Text: H.R.4124 — 111th Congress (2009-2010)All Information (Except Text)

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Introduced in House (11/19/2009)

1st Session
H. R. 4124

To amend the Public Health Service Act with respect to the prevention of diabetes, and for other purposes.


November 19, 2009

Mrs. Davis of California (for herself, Ms. Richardson, Mr. Loebsack, and Ms. Bordallo) introduced the following bill; which was referred to the Committee on Energy and Commerce


To amend the Public Health Service Act with respect to the prevention of diabetes, and for other purposes.

Be it enacted by the Senate and House of Representatives of the United States of America in Congress assembled,

SECTION 1. Short title.

This Act may be cited as the “Diabetes Prevention Act of 2009”.

SEC. 2. Findings.

The Congress makes the following findings:

(1) According to the Centers for Disease Control and Prevention (CDC), the prevalence of diabetes in the United States has more than doubled in the past quarter-century.

(2) The CDC reports that there are now more than 23,600,000 people in the United States living with diabetes and another 57,000,000 individuals with “pre-diabetes” in the United States, which means that they have higher than normal blood glucose levels or are at increased risk of developing diabetes based on multiple risk factors.

(3) In 2002, the landmark Diabetes Prevention Program (DPP) study found that lifestyle changes, such as diet and exercise, can prevent or delay the onset of type 2 diabetes, and that participants who made such lifestyle changes reduced their risk of getting type 2 diabetes by 58 percent with some returning to normal blood glucose levels.

(4) The New York Times has reported that lifestyle-based interventions to control diabetes have resulted in positive outcomes for patients, yet despite these successes, such interventions were often unsustainable. While insurance companies cover the treatments of complications of unchecked diabetes, they tend not to cover the cheaper interventions to prevent such complications.

(5) Emerging research and demonstrations projects funded by the National Institutes of Health and the CDC in partnership with Indiana University and the YMCA show that a carefully designed group lifestyle intervention can be delivered for less than $250 per person per year in community settings and can achieve similar weight loss results to the DPP for adults with pre-diabetes.

(6) Diabetes carries staggering costs. In 2007, the total amount of the direct and indirect costs of diabetes was estimated at $174,000,000,000 according to the American Diabetes Association.

(7) The Urban Institute reported that if the Nation makes a substantial investment in a national program that supports group-based structured lifestyle intervention programs for individuals at-risk of developing type 2 diabetes offered by trained non-clinicians in community settings, the Nation could save $191,000,000,000 over 10 years and achieve a 50 percent reduction in diabetes cases among participants.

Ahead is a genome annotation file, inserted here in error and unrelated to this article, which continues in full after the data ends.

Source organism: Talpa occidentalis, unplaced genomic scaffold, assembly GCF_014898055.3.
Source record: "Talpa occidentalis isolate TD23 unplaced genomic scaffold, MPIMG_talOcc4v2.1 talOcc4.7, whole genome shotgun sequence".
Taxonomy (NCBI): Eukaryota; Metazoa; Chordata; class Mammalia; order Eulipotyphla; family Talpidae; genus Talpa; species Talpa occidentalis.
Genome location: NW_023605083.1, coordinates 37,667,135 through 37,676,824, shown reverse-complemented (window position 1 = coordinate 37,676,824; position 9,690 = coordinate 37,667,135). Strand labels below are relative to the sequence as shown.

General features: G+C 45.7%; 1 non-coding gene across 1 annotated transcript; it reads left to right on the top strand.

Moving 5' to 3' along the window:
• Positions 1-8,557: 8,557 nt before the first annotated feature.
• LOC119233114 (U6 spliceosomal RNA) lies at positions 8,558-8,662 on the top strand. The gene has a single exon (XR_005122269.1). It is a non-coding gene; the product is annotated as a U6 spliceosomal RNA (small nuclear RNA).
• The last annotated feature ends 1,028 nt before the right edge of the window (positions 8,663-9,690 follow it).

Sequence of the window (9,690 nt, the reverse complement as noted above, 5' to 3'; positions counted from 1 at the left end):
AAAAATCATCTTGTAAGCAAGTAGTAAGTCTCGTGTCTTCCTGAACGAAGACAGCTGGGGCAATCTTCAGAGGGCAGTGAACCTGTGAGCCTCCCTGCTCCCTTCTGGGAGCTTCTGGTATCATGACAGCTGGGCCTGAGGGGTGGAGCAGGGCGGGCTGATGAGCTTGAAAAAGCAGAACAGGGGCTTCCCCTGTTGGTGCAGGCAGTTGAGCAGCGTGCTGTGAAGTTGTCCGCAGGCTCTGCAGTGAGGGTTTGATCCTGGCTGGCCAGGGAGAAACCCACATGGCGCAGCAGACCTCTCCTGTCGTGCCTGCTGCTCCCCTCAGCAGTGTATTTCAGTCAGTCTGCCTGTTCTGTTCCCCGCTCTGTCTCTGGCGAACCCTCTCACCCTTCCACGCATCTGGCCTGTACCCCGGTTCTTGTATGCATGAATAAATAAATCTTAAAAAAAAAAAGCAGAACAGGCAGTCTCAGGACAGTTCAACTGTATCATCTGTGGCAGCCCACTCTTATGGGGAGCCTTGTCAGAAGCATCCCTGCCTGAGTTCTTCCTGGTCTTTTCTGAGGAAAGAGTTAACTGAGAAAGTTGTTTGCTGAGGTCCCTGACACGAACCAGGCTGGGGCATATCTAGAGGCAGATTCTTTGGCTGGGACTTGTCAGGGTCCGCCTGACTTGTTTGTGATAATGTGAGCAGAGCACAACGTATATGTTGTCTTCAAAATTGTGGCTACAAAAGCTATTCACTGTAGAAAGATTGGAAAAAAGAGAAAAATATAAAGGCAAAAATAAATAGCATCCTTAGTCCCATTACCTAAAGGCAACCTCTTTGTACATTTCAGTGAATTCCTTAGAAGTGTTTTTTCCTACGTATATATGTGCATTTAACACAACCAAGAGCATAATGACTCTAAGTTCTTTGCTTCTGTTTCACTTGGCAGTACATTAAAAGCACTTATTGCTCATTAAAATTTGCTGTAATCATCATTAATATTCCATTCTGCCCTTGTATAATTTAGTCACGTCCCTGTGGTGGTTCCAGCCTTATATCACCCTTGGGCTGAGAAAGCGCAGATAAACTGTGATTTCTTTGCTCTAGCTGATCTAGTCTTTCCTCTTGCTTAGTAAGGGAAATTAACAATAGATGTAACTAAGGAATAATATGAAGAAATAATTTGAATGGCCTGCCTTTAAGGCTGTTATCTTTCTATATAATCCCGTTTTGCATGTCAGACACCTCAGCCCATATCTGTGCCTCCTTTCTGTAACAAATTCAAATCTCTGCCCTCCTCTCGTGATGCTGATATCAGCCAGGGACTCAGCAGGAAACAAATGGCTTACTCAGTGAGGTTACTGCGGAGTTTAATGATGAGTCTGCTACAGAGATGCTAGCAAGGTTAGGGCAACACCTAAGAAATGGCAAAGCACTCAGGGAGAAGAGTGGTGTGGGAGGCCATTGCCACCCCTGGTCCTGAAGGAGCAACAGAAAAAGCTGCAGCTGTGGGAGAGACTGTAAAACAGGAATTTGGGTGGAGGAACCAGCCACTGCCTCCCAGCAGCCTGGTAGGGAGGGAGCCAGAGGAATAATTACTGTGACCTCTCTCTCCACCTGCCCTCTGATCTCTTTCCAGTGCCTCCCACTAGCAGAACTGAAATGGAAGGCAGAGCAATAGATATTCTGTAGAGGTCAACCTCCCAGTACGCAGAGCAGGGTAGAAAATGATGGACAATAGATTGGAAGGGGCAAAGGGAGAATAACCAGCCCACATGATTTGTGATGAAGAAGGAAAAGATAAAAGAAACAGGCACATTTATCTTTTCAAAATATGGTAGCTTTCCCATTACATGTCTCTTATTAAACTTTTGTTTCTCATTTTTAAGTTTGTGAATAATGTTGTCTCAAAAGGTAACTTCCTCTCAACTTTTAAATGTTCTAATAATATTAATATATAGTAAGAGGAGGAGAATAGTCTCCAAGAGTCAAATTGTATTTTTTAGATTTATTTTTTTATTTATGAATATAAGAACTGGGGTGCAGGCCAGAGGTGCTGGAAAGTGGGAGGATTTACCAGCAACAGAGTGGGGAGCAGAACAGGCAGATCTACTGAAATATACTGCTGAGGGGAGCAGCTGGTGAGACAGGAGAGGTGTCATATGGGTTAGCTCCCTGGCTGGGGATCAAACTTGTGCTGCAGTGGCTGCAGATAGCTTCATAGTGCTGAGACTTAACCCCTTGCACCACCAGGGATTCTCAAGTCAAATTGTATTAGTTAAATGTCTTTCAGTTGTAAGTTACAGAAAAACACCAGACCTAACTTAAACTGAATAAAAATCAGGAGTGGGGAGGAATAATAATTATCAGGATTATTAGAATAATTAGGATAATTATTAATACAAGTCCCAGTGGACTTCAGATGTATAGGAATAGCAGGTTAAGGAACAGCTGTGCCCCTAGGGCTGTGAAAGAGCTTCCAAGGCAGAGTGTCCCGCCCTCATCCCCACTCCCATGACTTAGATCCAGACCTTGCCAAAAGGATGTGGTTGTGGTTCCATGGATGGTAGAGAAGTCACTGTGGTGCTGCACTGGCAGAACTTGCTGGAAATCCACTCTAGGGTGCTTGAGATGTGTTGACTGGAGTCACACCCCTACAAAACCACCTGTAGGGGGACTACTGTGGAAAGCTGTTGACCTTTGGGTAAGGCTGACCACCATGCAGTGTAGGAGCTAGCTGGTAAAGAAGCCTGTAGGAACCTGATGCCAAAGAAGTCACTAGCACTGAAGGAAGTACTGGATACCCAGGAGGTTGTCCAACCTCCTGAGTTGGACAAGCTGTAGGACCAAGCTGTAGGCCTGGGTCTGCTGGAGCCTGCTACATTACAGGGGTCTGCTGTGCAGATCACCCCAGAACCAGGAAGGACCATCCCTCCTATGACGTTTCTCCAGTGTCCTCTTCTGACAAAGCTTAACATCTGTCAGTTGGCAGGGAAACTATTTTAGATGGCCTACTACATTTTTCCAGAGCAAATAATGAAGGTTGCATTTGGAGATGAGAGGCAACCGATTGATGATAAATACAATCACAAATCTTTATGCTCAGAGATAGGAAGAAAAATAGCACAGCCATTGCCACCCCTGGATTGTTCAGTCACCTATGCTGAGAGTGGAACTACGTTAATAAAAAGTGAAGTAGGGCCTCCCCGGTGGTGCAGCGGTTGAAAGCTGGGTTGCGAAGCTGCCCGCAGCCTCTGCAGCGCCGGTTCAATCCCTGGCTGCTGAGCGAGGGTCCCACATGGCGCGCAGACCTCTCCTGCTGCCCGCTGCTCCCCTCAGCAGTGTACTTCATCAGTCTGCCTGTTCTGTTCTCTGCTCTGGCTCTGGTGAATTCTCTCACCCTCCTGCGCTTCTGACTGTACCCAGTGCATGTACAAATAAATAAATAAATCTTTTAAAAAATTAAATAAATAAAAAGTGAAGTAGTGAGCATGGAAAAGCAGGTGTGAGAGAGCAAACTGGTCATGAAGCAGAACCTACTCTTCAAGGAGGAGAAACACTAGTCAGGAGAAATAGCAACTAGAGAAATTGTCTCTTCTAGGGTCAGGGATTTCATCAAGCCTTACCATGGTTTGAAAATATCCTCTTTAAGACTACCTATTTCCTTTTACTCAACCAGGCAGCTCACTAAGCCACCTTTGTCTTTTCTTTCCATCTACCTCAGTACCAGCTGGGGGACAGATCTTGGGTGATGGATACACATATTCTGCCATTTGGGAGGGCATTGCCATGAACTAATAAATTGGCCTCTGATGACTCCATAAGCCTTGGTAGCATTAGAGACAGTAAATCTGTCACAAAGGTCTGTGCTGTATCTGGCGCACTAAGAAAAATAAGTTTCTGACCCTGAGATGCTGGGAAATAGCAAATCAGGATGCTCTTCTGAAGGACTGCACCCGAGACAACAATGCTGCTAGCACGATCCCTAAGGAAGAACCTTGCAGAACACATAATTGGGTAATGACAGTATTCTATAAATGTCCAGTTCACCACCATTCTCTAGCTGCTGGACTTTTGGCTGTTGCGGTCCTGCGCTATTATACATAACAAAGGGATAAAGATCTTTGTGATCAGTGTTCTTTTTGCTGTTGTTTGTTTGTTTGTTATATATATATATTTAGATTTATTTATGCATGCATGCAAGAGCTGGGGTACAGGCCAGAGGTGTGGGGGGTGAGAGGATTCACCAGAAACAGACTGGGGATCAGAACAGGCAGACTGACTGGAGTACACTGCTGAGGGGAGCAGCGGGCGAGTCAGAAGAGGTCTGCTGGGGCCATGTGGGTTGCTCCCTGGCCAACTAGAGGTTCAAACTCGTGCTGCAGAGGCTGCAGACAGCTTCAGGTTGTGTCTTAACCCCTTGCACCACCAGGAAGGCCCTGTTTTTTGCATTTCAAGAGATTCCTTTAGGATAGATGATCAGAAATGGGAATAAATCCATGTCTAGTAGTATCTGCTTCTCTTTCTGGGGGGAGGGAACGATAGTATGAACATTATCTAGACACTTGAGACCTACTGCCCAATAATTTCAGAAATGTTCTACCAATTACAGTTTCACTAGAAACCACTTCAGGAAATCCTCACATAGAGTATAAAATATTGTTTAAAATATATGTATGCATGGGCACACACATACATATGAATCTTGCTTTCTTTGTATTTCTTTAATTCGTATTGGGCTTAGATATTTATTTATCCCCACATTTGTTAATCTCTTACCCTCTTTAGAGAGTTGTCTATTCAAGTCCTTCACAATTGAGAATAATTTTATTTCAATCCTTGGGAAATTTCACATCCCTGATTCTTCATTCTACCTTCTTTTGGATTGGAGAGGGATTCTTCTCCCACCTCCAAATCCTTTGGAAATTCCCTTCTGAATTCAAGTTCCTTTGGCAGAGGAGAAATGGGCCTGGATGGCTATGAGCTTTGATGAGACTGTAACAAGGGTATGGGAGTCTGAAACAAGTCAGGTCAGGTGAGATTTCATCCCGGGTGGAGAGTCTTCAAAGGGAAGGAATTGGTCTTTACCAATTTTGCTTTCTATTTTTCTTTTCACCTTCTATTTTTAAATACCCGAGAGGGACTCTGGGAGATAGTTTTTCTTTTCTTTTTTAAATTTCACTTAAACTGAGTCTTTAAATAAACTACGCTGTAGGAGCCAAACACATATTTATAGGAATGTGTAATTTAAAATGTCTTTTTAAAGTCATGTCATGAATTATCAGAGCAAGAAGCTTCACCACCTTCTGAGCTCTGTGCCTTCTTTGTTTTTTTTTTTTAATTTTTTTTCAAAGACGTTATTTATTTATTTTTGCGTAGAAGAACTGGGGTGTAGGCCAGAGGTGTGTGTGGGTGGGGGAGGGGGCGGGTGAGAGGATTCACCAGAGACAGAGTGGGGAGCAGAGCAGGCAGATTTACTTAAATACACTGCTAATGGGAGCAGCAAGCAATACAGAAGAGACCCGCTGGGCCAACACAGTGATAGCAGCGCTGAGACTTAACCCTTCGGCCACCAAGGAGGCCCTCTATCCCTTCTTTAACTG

(8) There is a need to increase the availability of effective community-based lifestyle programs for diabetes prevention and offer incentive payments to health care providers who refer at-risk patients for enrollment in such programs to prevent diabetes, reduce complications, and lower the costs associated with diabetes treatment in the United States, and the Federal Government should encourage efforts to replicate the results of the Diabetes Prevention Program on a wider scale.

SEC. 3. National diabetes prevention program.

Title III of the Public Health Service Act (42 U.S.C. 241 et seq.) is amended by inserting after section 317T the following:

“SEC. 317U. National diabetes prevention program.

“(a) In General.—The Secretary, acting through the Director of the Centers for Disease Control and Prevention, shall establish a national diabetes prevention program targeted at persons at high risk for diabetes of all ages in order to eliminate the preventable burden of diabetes.

“(b) Program.—The program under subsection (a) shall include the following:


“(A) to support community-based diabetes prevention program model sites that work with the health care delivery system—

“(i) to identify persons at high risk for diabetes; and

“(ii) to refer such persons to, or provide such persons with, cost-effective group-based lifestyle intervention programs; and

“(B) to evaluate—

“(i) methods for ensuring the scalability of recognized community-based diabetes prevention program sites nationally;

“(ii) the health and economic benefits of a national diabetes prevention program for persons at high risk for diabetes in certain age groups, including the pre-Medicare population;

“(iii) emerging approaches to identify and engage persons at high risk for diabetes in health care and community-based programs;

“(iv) novel strategies for linking community-based program delivery with existing clinical services; and

“(v) the costs and cost effectiveness of clinic-community linkages.

“(2) RECOGNITION PROGRAM.—The Secretary shall develop and implement a program under which the Secretary recognizes, and re-recognizes on an annual basis, eligible entities that deliver community-based diabetes prevention programs. To be recognized under this paragraph, an eligible entity shall—

“(A) describe its system for obtaining referral from health care professionals for persons at high risk for diabetes;